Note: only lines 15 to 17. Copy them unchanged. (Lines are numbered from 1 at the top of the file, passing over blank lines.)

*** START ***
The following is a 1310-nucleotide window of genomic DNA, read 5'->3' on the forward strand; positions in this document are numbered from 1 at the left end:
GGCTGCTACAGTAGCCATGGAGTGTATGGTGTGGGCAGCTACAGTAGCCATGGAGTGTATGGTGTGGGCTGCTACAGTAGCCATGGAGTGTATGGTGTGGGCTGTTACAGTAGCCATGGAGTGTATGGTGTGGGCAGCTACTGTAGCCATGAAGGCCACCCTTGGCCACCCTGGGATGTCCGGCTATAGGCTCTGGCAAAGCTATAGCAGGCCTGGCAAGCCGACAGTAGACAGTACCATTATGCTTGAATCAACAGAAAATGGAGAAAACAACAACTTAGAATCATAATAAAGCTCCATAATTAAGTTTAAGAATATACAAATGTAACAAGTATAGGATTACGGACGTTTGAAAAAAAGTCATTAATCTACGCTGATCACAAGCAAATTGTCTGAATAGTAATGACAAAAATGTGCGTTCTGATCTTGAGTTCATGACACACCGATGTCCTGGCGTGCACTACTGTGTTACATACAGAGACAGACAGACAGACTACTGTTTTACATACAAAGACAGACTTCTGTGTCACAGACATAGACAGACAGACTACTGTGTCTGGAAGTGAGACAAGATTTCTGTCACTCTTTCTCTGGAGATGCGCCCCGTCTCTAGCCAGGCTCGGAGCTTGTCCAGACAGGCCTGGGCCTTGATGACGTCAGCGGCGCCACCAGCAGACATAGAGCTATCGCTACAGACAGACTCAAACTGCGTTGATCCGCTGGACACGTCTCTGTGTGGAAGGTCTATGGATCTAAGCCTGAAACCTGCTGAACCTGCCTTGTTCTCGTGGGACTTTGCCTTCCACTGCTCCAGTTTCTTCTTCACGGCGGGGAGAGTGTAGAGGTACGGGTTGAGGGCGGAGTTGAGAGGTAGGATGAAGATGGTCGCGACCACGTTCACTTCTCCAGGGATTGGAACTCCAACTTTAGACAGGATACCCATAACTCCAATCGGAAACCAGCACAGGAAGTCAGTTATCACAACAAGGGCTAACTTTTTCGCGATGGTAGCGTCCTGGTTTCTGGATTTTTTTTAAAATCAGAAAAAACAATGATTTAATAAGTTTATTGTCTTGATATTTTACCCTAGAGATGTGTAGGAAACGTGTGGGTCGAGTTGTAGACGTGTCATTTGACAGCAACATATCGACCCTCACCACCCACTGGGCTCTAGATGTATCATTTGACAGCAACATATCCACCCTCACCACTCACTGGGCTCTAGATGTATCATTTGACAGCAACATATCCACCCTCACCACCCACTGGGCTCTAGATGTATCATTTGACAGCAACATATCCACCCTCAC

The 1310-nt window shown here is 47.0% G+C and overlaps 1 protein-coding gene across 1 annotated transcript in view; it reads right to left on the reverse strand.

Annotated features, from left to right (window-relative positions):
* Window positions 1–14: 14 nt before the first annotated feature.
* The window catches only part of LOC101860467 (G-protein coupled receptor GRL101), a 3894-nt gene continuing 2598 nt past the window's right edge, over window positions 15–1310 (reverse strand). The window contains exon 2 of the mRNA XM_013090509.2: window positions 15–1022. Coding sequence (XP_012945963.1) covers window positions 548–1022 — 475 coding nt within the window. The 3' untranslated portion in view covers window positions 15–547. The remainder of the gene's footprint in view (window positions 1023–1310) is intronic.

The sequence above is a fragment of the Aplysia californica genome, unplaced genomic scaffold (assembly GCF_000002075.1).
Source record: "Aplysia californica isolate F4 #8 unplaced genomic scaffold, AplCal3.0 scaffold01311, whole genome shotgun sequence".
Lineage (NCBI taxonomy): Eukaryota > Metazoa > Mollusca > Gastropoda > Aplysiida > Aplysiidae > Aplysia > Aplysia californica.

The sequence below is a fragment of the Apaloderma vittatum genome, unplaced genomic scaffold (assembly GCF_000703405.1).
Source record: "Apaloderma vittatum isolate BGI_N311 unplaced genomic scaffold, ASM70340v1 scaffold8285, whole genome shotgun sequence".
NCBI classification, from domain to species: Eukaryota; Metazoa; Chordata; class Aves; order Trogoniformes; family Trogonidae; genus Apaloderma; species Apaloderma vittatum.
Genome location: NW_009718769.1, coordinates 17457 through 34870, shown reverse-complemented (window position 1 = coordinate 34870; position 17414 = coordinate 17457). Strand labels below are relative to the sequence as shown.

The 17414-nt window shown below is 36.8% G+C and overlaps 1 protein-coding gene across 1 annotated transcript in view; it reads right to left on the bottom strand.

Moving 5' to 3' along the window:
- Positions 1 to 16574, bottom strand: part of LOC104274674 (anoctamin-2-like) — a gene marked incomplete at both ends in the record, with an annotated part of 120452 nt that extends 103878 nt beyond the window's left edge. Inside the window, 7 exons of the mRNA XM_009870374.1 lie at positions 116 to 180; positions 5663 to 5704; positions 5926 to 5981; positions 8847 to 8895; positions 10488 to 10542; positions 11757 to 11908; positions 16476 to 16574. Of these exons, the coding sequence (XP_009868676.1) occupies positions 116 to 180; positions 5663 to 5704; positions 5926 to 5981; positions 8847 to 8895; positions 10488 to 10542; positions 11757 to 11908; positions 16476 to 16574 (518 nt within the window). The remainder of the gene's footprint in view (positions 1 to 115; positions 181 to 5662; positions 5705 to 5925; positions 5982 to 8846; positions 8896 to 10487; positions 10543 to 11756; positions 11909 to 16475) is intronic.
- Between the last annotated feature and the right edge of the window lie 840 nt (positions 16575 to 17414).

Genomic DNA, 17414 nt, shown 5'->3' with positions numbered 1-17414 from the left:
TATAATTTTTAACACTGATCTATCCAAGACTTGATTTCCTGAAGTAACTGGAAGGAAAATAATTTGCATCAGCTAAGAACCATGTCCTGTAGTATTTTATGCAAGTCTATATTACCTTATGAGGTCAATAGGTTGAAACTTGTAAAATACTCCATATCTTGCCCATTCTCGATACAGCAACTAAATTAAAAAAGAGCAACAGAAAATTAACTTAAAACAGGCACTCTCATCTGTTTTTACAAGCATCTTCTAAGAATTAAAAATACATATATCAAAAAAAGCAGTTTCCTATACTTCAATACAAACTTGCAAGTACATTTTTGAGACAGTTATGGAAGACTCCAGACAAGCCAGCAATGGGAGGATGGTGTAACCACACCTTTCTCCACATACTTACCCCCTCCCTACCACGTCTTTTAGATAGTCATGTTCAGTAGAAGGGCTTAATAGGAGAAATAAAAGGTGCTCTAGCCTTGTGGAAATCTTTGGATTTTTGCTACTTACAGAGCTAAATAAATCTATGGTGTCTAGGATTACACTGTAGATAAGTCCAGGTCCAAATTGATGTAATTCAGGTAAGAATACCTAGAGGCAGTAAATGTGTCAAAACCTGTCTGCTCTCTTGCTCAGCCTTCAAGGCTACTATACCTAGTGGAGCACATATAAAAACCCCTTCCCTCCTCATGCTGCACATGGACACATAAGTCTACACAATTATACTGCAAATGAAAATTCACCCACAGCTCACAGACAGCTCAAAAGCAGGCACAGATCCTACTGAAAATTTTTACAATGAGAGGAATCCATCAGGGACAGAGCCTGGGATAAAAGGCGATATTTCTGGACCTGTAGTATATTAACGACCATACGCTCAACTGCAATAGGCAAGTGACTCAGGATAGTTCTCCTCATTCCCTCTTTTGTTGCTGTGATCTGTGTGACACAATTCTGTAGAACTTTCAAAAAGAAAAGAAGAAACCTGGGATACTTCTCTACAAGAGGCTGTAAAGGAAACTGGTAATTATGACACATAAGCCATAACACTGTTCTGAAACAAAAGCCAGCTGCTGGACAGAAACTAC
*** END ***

Moving 5' to 3' along the window:
- Positions 1 to 16574, bottom strand: part of LOC104274674 (anoctamin-2-like) — a gene marked incomplete at both ends in the record, with an annotated part of 120452 nt that extends 103878 nt beyond the window's left edge. Inside the window, 7 exons of the mRNA XM_009870374.1 lie at positions 116 to 180; positions 5663 to 5704; positions 5926 to 5981; positions 8847 to 8895; positions 10488 to 10542; positions 11757 to 11908; positions 16476 to 16574. Of these exons, the coding sequence (XP_009868676.1) occupies positions 116 to 180; positions 5663 to 5704; positions 5926 to 5981; positions 8847 to 8895; positions 10488 to 10542; positions 11757 to 11908; positions 16476 to 16574 (518 nt within the window). The remainder of the gene's footprint in view (positions 1 to 115; positions 181 to 5662; positions 5705 to 5925; positions 5982 to 8846; positions 8896 to 10487; positions 10543 to 11756; positions 11909 to 16475) is intronic.
- Between the last annotated feature and the right edge of the window lie 840 nt (positions 16575 to 17414).